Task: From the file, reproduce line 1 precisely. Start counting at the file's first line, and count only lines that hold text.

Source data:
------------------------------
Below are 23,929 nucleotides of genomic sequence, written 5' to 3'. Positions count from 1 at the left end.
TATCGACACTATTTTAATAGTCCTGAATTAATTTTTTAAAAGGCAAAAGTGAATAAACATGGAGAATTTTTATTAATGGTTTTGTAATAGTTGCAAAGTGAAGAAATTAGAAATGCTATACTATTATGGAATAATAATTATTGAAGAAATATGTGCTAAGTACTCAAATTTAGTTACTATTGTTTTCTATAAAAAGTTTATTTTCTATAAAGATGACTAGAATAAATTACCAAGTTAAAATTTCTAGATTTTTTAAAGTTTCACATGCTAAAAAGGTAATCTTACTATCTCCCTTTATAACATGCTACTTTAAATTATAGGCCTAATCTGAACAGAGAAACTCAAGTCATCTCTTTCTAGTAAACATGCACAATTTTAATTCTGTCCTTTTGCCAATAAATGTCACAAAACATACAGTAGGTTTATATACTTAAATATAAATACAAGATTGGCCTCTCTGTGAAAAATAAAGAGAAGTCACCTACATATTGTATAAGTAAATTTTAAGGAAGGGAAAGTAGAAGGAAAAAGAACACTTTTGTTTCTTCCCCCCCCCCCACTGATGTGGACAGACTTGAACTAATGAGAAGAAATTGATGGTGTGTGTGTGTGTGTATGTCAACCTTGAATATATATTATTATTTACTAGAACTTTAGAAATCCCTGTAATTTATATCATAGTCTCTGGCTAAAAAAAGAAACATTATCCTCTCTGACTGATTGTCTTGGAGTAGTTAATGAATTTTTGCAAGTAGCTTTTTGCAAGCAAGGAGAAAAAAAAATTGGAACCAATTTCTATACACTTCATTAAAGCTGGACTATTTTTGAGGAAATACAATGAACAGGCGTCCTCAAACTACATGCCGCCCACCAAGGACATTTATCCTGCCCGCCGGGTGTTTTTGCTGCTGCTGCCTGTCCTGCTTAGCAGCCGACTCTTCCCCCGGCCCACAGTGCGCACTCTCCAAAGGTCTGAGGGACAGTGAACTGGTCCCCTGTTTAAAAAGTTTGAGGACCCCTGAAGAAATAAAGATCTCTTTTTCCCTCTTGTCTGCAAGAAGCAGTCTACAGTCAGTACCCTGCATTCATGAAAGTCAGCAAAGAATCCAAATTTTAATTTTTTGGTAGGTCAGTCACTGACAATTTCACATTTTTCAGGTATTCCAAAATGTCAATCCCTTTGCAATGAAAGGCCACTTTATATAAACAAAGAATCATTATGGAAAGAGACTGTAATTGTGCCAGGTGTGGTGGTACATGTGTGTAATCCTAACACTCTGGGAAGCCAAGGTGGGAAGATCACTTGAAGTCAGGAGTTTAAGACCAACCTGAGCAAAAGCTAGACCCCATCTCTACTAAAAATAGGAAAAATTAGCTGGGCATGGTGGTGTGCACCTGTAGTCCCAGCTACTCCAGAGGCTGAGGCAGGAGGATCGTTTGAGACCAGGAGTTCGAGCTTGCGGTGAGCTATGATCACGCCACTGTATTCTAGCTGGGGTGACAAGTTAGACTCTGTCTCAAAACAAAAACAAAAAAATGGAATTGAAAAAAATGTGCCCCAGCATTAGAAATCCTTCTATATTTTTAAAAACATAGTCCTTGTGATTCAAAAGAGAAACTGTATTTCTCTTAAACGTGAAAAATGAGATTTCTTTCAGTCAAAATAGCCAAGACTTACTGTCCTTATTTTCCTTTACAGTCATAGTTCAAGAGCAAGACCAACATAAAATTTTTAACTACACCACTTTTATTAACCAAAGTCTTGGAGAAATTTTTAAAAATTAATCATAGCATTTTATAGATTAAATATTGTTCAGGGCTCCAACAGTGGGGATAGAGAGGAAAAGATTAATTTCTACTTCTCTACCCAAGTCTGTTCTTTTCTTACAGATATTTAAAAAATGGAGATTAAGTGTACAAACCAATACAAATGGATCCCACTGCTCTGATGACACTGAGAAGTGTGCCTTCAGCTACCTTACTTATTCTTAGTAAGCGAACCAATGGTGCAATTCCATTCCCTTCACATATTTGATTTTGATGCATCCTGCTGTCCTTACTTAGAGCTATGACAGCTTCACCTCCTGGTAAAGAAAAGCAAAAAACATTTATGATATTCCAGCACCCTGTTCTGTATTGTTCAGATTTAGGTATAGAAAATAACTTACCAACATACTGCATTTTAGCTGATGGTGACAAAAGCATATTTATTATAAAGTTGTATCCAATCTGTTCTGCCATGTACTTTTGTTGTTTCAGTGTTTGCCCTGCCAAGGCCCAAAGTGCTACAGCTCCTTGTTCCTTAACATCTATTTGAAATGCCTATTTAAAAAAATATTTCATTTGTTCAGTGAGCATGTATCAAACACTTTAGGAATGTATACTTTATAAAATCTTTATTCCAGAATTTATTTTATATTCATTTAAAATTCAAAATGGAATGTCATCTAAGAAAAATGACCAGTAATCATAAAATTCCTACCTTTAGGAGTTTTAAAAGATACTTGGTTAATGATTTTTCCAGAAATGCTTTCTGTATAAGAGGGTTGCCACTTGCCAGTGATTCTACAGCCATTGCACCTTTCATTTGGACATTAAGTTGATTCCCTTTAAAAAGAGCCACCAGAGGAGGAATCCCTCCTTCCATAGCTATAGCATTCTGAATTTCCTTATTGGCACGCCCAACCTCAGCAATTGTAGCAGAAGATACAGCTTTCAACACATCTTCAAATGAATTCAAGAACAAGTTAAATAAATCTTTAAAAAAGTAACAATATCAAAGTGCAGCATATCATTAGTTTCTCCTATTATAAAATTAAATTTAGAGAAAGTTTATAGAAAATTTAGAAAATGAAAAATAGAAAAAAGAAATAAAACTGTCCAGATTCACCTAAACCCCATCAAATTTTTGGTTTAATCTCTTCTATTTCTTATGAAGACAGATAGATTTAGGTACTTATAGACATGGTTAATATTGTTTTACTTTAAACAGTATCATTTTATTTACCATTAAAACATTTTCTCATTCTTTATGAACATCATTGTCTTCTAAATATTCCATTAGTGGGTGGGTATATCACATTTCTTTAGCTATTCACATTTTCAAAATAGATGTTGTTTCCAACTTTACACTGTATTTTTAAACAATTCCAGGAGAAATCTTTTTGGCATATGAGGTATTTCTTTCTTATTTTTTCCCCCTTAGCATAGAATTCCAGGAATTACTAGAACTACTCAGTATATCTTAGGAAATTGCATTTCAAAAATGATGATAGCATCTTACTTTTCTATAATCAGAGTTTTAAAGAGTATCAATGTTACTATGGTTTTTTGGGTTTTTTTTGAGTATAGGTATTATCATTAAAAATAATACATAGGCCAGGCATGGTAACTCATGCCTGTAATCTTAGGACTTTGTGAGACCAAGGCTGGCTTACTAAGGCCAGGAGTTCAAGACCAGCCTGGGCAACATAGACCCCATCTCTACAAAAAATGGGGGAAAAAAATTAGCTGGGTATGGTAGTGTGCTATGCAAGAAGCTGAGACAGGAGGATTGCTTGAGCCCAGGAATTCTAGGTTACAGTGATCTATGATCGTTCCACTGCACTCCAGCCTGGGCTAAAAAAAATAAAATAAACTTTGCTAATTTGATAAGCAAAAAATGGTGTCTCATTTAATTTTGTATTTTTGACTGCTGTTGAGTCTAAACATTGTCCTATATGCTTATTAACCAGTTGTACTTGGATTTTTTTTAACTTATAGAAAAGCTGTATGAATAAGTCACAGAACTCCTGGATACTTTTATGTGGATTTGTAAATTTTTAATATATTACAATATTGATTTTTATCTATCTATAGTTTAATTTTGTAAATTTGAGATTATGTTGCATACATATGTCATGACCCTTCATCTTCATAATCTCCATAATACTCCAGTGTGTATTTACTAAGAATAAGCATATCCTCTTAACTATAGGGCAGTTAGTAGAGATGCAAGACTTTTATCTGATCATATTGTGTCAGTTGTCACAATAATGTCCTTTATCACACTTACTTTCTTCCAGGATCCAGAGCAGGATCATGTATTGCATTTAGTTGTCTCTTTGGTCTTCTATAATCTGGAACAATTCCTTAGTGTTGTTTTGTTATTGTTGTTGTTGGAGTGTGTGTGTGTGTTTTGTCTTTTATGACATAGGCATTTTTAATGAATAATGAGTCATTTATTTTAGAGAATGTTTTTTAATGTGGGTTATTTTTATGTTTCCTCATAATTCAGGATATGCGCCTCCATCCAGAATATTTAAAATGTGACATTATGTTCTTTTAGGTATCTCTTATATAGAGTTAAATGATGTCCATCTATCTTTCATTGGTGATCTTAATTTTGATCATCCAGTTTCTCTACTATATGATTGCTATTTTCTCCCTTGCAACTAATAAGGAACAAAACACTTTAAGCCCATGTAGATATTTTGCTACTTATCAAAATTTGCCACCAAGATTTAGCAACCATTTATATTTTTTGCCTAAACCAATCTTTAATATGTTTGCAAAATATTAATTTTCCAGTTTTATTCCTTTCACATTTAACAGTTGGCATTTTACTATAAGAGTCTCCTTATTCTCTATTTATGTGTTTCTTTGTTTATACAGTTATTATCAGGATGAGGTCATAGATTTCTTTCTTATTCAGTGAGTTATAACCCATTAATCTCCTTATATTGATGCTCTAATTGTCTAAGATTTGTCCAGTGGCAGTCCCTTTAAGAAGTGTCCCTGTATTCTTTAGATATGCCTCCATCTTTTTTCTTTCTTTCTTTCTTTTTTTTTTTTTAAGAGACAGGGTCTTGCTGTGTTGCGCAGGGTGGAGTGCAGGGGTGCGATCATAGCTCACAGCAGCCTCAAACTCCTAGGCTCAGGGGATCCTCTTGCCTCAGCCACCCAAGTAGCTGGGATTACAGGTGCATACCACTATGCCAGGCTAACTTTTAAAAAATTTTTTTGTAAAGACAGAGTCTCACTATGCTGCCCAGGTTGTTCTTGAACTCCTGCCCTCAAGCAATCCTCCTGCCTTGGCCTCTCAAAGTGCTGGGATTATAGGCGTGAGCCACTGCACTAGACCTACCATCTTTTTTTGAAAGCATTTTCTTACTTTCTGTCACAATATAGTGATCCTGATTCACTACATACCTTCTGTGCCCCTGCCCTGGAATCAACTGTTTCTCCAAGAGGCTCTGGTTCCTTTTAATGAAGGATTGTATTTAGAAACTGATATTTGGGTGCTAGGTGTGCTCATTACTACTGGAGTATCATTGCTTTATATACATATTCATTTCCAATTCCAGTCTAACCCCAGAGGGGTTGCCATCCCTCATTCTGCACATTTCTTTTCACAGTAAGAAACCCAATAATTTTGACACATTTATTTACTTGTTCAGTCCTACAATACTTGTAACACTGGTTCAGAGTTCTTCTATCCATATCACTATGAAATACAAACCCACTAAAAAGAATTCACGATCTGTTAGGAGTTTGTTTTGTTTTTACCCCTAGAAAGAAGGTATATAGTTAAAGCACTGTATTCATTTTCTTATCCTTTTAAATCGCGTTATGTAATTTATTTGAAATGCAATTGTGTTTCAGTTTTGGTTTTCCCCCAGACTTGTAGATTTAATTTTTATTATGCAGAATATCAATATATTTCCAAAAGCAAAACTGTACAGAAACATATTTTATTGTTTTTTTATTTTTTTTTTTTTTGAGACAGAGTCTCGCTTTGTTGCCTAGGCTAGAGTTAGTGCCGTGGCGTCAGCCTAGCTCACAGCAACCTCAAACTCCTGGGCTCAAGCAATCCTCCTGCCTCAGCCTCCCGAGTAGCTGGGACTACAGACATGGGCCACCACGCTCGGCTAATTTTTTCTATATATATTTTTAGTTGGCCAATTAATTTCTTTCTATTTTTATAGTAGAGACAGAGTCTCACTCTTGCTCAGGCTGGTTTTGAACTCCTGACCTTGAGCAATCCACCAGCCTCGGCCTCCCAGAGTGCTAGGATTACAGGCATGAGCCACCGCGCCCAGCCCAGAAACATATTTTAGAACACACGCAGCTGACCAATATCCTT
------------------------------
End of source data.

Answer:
Below are 23,929 nucleotides of genomic sequence, written 5' to 3'. Positions count from 1 at the left end.